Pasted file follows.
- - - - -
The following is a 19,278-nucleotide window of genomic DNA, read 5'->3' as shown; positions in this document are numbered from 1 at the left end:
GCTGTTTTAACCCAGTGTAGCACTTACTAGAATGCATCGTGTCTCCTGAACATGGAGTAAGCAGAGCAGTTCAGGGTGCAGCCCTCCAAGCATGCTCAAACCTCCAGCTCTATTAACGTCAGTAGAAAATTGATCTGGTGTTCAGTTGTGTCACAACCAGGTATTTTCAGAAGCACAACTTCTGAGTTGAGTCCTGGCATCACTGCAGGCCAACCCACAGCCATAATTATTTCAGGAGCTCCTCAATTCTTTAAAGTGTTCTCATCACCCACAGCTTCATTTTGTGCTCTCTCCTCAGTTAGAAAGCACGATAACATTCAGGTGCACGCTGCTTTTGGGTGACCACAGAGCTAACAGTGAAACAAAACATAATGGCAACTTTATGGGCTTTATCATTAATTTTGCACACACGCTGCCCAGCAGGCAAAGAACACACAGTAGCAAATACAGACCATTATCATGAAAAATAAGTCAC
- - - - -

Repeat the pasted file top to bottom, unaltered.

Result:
The following is a 19,278-nucleotide window of genomic DNA, read 5'->3' as shown; positions in this document are numbered from 1 at the left end:
GCTGTTTTAACCCAGTGTAGCACTTACTAGAATGCATCGTGTCTCCTGAACATGGAGTAAGCAGAGCAGTTCAGGGTGCAGCCCTCCAAGCATGCTCAAACCTCCAGCTCTATTAACGTCAGTAGAAAATTGATCTGGTGTTCAGTTGTGTCACAACCAGGTATTTTCAGAAGCACAACTTCTGAGTTGAGTCCTGGCATCACTGCAGGCCAACCCACAGCCATAATTATTTCAGGAGCTCCTCAATTCTTTAAAGTGTTCTCATCACCCACAGCTTCATTTTGTGCTCTCTCCTCAGTTAGAAAGCACGATAACATTCAGGTGCACGCTGCTTTTGGGTGACCACAGAGCTAACAGTGAAACAAAACATAATGGCAACTTTATGGGCTTTATCATTAATTTTGCACACACGCTGCCCAGCAGGCAAAGAACACACAGTAGCAAATACAGACCATTATCATGAAAAATAAGTCAC